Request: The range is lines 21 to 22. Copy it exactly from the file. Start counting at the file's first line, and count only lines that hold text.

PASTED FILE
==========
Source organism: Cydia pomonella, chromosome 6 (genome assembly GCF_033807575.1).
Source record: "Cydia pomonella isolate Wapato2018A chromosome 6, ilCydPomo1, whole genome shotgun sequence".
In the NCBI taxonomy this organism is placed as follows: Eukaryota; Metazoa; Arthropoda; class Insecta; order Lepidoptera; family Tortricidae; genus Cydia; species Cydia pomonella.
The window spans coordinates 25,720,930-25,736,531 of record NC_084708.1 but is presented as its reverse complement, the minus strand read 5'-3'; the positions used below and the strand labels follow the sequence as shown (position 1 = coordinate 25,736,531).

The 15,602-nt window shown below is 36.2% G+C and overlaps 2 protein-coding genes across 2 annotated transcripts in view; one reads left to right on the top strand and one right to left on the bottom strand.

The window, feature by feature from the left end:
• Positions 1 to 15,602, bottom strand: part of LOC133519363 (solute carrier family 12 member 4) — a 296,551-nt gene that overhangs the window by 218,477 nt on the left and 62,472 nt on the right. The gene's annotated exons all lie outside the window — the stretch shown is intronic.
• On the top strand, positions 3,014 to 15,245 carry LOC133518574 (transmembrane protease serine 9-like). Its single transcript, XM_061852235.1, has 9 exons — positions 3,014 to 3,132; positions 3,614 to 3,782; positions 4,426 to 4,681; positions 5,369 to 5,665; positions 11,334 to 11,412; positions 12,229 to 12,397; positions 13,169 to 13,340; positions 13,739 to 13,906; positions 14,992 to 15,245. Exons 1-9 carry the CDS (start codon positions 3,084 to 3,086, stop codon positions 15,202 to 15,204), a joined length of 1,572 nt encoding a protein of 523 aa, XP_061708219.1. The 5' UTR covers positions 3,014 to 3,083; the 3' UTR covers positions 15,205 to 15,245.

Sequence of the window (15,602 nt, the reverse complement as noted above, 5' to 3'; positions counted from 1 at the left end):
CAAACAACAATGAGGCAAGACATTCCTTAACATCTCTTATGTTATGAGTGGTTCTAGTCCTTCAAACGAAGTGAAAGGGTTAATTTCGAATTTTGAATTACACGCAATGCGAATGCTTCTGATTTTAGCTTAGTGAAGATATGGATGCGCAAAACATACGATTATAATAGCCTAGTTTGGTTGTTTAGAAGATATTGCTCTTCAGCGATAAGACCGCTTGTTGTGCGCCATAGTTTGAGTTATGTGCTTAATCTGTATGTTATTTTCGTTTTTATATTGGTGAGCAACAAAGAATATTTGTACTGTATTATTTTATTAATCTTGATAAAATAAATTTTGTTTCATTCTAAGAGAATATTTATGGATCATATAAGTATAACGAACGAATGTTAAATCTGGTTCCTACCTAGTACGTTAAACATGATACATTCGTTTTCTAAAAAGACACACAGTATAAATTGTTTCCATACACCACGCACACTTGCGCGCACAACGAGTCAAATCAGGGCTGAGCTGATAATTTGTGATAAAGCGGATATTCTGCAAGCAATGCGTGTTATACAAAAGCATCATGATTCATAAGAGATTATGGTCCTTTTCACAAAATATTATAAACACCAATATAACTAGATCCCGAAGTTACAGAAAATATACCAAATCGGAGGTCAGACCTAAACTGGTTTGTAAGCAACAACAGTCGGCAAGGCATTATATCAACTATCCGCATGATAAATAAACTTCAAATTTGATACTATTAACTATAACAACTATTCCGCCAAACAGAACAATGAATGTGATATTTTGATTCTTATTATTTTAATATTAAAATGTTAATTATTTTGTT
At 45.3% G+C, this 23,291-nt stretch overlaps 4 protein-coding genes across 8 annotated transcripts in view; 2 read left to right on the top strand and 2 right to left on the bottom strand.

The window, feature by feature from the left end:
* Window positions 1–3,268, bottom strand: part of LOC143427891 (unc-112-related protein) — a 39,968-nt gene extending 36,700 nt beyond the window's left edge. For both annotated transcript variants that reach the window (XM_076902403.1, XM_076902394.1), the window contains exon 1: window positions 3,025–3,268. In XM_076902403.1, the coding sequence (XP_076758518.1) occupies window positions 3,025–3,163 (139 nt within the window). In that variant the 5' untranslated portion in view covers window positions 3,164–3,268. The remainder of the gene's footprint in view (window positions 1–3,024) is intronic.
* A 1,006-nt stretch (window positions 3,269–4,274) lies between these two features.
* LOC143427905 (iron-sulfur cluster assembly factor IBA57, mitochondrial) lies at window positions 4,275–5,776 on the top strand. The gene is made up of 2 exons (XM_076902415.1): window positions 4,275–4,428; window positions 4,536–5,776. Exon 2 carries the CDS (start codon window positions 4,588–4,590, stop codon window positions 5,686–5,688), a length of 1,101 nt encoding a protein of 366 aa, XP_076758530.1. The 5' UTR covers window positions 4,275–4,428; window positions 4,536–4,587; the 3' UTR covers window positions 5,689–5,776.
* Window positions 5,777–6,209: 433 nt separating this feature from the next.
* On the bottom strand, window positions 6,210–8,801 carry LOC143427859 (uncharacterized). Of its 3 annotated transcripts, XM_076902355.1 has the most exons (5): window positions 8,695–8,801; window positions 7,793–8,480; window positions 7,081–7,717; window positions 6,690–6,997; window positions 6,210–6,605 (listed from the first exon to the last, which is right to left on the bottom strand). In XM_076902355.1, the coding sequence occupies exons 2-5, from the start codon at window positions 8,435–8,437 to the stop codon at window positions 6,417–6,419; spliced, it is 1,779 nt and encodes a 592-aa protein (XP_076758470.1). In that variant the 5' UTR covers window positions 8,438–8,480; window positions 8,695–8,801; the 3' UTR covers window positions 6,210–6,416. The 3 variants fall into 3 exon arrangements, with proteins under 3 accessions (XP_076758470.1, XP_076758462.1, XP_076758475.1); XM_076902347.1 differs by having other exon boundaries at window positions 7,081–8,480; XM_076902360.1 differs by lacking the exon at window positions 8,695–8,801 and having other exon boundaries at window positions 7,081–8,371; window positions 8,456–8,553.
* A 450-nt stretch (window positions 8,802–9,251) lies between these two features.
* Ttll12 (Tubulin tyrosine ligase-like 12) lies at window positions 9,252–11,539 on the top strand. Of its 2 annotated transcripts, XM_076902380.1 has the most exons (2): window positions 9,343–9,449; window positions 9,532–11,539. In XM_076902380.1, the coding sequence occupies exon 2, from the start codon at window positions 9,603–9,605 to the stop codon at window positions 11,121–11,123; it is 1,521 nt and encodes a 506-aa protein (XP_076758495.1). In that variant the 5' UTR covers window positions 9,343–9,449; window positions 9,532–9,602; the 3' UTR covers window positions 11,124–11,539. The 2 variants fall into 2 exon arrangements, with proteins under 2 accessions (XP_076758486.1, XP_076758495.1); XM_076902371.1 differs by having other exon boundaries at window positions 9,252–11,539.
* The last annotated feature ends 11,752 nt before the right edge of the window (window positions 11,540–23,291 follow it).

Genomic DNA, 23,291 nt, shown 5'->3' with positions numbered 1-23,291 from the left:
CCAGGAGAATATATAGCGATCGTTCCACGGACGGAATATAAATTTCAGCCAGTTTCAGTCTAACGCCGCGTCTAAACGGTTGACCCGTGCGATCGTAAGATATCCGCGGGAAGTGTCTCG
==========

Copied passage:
Genomic DNA, 23,291 nt, shown 5'->3' with positions numbered 1-23,291 from the left:
CCAGGAGAATATATAGCGATCGTTCCACGGACGGAATATAAATTTCAGCCAGTTTCAGTCTAACGCCGCGTCTAAACGGTTGACCCGTGCGATCGTAAGATATCCGCGGGAAGTGTCTCG